No, he wasn’t talking about collecting G.I. Joes or eating Mexican food; he was referring to owning a studio instead of renting one for your clients and commenting on the dangers of catching G.A.S. (Gear Acquisition Syndrome) if you decide to go with the former plan of action. And even though my goal at that point in time was to build the hugest studio possible for myself — and his claim seemed like little more than seasoned-pro complaining — I look back now, as an engineer with a huge overhead, and realize that he just may have been speaking words of wisdom all along. I mean, it’s not as if owning a studio is necessary to work in the world of recording, and these days it can be quite a dangerous investment.
That said, there are some pretty obvious advantages to studio ownership. First, your potential profit is hypothetically greater; you’re not just charging for your services, but for the space utilized. Second, your potential workload is certainly higher, as you don’t have to bum around other people’s facilities day in and out as a freelancer. Third, having your own studio available at your every whim is just about the coolest thing in the world, and worth paying for out of the pocket.
But on that note, it’s a lot less rock and roll running a business than it is just showing up for sessions and hanging with artists — bookkeeping, financial planning, and marketing (should) have little to do with recording music. Plus, the sad fact of the matter is that recording studios are far from the first choice of investment for any entrepreneur with a half a brain (hint: That should be, could be, you). Owning a studio under the pretense of turning even a moderate profit is getting harder by the day, and your passion can soon turn into a pain when you’re forced to allow the local Dave Matthews cover band to book your spot for $50 an hour (including engineer) just to make ends meet.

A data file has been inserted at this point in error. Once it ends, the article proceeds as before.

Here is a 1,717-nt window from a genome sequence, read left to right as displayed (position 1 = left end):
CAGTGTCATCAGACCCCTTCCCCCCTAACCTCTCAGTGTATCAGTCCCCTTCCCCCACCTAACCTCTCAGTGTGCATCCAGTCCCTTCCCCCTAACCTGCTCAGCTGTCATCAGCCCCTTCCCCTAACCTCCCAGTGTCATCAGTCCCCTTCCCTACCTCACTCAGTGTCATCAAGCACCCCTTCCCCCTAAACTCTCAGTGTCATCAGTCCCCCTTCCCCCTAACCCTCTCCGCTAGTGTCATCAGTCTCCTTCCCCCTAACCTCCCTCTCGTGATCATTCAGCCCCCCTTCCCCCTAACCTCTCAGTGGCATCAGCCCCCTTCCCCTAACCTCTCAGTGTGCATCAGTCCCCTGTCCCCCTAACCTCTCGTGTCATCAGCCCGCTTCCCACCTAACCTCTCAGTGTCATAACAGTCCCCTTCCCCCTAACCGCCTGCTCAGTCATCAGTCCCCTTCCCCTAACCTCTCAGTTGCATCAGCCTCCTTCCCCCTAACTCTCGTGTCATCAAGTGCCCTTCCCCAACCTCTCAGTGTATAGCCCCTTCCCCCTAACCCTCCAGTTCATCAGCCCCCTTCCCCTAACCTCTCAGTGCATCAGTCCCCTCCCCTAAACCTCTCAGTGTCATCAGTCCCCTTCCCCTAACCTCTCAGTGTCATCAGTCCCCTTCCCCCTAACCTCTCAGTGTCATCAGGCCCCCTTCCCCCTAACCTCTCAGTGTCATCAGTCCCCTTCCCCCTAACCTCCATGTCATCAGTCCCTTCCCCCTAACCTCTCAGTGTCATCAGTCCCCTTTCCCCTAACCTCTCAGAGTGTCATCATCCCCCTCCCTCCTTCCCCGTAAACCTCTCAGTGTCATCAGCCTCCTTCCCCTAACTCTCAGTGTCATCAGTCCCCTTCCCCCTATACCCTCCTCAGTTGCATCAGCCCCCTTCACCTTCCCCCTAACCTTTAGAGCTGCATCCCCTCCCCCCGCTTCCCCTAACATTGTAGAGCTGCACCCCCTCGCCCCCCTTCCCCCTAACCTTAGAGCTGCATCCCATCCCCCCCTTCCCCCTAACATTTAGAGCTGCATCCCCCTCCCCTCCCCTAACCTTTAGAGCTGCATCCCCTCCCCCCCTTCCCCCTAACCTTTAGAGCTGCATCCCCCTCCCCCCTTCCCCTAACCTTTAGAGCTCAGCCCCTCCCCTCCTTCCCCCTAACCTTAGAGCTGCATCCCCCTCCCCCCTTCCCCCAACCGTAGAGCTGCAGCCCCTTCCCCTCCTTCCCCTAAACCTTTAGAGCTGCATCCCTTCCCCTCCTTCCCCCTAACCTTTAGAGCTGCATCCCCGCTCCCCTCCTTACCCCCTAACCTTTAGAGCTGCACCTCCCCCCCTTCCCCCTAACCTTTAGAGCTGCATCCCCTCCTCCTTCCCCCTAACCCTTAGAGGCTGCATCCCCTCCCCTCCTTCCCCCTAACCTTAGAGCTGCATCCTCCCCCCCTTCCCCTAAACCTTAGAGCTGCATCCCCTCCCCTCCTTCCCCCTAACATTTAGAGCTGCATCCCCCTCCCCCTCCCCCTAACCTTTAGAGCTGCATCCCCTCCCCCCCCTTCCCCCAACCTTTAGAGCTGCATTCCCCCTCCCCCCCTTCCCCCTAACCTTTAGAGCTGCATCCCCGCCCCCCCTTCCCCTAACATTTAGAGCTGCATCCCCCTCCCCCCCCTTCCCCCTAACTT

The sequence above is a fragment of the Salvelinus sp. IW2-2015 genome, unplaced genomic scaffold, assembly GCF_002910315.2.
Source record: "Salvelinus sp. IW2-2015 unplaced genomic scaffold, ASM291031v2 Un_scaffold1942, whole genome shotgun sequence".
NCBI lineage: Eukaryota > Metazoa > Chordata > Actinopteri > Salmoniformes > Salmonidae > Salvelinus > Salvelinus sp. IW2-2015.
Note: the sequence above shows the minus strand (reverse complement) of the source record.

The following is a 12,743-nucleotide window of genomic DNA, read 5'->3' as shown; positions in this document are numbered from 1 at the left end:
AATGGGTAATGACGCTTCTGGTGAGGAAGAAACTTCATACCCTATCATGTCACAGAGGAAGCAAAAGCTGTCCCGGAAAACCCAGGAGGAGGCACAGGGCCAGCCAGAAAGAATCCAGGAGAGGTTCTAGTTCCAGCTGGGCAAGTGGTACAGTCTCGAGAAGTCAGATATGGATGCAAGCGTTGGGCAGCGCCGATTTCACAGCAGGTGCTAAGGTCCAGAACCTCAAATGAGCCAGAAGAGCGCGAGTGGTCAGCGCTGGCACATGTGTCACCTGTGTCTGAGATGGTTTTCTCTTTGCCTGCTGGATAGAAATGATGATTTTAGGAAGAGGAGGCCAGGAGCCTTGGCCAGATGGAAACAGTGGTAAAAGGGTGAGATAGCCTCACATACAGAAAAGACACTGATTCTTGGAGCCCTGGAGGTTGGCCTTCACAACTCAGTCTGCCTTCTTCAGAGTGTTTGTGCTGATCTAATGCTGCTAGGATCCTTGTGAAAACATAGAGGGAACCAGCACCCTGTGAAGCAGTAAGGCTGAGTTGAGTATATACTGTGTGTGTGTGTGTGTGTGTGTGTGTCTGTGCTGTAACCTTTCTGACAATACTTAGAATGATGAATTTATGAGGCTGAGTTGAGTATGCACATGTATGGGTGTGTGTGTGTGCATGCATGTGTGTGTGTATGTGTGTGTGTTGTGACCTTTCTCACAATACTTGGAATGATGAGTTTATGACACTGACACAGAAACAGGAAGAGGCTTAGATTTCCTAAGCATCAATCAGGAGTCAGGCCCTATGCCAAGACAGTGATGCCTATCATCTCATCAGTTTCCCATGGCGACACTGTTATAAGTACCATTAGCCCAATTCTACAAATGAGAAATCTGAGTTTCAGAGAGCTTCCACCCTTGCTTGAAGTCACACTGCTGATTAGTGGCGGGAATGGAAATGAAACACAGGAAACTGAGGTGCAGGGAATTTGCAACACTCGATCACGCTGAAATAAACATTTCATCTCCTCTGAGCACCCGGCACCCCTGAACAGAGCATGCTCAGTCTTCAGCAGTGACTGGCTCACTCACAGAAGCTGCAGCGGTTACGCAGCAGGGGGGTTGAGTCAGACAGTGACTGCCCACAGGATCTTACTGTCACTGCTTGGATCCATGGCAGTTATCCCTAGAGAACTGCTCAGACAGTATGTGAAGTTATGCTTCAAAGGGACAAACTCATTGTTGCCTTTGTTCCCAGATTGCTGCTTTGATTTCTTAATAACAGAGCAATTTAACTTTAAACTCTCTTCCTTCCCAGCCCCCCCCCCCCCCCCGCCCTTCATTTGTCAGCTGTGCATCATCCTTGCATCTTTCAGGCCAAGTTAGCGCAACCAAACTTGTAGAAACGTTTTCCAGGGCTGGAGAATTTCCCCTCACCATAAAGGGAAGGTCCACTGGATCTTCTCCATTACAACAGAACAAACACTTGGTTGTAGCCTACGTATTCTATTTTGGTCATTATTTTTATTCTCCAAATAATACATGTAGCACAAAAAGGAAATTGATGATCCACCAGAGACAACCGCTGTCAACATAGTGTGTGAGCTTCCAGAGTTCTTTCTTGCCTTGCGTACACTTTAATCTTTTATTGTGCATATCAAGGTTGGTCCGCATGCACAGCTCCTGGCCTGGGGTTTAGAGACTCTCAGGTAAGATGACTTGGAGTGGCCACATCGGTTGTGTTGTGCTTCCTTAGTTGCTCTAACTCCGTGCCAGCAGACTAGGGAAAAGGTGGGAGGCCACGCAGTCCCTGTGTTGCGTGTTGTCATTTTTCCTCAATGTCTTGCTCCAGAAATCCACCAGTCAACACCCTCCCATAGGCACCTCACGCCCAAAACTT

I’ve seen the scenario play out plenty of times in the past: A talented engineer establishes a business around his/her reputation — opening a studio and hiring on employees simply to keep up with the demand. Unfortunately for this guy/gal, the more successful they become the less likely it is that they are actually going to be spending their time doing what they love: recording! Before long, they are overseeing studio maintenance, session schedules, and accepting or denying payroll advance requests. Trust me, it’s depressing.
This is where “playing with other peoples toys” starts to sound real good. I mean, as long as you don’t break anything you are largely without liabilities, and you’re free to focus solely on recordings without “business pressures.” Furthermore, working in various studios is a great way to be a life-learner, and thus a versatile engineer. If you get hired by an already established studio, that’s all the better as well: You won’t be out trudging the streets for work. And if you’re good enough, you won’t even need your own place — your clients will follow you . . . and doors will open for you everywhere, with hungry studio owners salivating for your business.
But being a producer/gypsy can get hard on the soul, especially when you need “just one more hour” and you’re being denied. When you’re working for someone else’s business or renting a space, you are at the mercy of the studio’s management, and there’s nothing quite like autonomy on a hot summer day. I can’t even count how many times, before I owned a studio, where I just needed a bit more time to finish my mix and was forced to tear everything down — only to spend four hours restoring it — due to the next booking beating on the doors.
But not all of us are in this to be businessmen; some of us just want to have a place to play, and we’ve worked hard to allow ourselves that luxury. So why shouldn’t we indulge, even if it may cost us? And who is to say that you can’t open a studio tomorrow and live off owning it these days? I see it all the time. As with all things, it depends not so much of what you do, but how you do it.
Nonetheless, it sure would be nice to go work a session at the Hit Factory right now. . . .